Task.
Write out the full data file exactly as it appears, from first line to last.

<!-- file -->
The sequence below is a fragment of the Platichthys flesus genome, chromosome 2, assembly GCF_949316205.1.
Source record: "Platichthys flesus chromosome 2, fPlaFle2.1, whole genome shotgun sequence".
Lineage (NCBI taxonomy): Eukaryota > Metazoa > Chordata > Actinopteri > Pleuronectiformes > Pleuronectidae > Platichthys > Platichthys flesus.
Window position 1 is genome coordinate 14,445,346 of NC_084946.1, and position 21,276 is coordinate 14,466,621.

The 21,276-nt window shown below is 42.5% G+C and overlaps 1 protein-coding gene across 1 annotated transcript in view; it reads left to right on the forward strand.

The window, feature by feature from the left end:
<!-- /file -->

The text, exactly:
The sequence below is a fragment of the Platichthys flesus genome, chromosome 2, assembly GCF_949316205.1.
Source record: "Platichthys flesus chromosome 2, fPlaFle2.1, whole genome shotgun sequence".
Lineage (NCBI taxonomy): Eukaryota > Metazoa > Chordata > Actinopteri > Pleuronectiformes > Pleuronectidae > Platichthys > Platichthys flesus.
Window position 1 is genome coordinate 14,445,346 of NC_084946.1, and position 21,276 is coordinate 14,466,621.

The 21,276-nt window shown below is 42.5% G+C and overlaps 1 protein-coding gene across 1 annotated transcript in view; it reads left to right on the forward strand.

The window, feature by feature from the left end: